You can ease the pain and aching by wearing breast pads in your bra. This will reduce the friction that occurs between your nipples and your bra.
It’s also suggested that you start wearing a maternity bra as this will be more comfortable and will relieve tenderness. You’ll probably find that cotton non-underwired bras are most comfortable.
When buying a bra, choose one that has different clasps so your breasts have sufficient room when they grow bigger.
6. Increased Urination
When you’re pregnant, your body will pump more blood around your body than usual. This means your kidneys have to process more blood than they did before and increased urination is the result.
Hormones have a role to play in the health of your bladder too. They may cause you to leak or have to go frequently to the toilet at the most inconvenient moment. Don’t stress though, it’s completely normal!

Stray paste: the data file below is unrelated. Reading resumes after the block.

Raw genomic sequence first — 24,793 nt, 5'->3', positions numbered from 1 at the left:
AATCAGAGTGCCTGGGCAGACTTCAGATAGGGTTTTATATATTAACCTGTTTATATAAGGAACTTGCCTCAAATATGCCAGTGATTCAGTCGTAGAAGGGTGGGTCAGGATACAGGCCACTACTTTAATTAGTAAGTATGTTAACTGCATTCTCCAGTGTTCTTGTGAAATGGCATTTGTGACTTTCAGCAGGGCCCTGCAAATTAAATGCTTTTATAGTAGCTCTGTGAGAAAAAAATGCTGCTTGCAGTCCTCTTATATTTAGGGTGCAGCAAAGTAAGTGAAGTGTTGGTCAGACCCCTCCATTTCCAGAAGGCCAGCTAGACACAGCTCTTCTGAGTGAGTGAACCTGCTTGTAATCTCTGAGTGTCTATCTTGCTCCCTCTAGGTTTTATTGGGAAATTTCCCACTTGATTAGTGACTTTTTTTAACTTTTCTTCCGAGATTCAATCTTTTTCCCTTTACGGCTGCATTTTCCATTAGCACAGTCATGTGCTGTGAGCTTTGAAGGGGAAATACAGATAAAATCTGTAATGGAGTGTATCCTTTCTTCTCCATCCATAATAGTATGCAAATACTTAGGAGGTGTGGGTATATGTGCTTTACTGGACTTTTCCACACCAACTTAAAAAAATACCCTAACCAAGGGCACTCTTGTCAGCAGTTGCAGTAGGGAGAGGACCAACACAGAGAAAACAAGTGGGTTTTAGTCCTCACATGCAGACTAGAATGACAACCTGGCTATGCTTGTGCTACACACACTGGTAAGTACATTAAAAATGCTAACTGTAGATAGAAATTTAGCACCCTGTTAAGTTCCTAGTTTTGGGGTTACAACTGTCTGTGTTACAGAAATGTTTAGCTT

Dehydration can occur due to increased urination so you must compensate by drinking more fluids. Consume about 300ml more water each day.
Also, try to plan bathroom times in advance before going out to avoid any inconvenience.
Secondary Symptoms Of Pregnancy
These symptoms don’t always mean you’re pregnant however if you’re experiencing them together with the primary symptoms, there’s a greater chance that you’re expecting.
1. Mood Swings
Pregnant women often experience mood swings because of the high level of progesterone and estrogen hormones in the body. These hormones change moods, making you feel reactive and emotional.
These mood swings can also cause you to feel sad, anxious, irritated, uneasy, depressed, or even, sometimes, euphoric.
2. Smell Sensitivity And Food Aversions
When pregnant, some women develop a sensitivity to specific smells which can cause food aversions, even triggering nausea and vomiting.
Researchers have spent time studying more than nine decades of reports into pregnant women and they showed a large number of women found odors more intense when they were in the first trimester.
3. Constipation and Bloating
Similar to your period, the hormonal changes you experience during the first trimester often make you experience bloating. The digestive system can slow down and this causes constipation. This, in turn, makes you feel more bloated in an endless cycle!
4. Nasal Congestion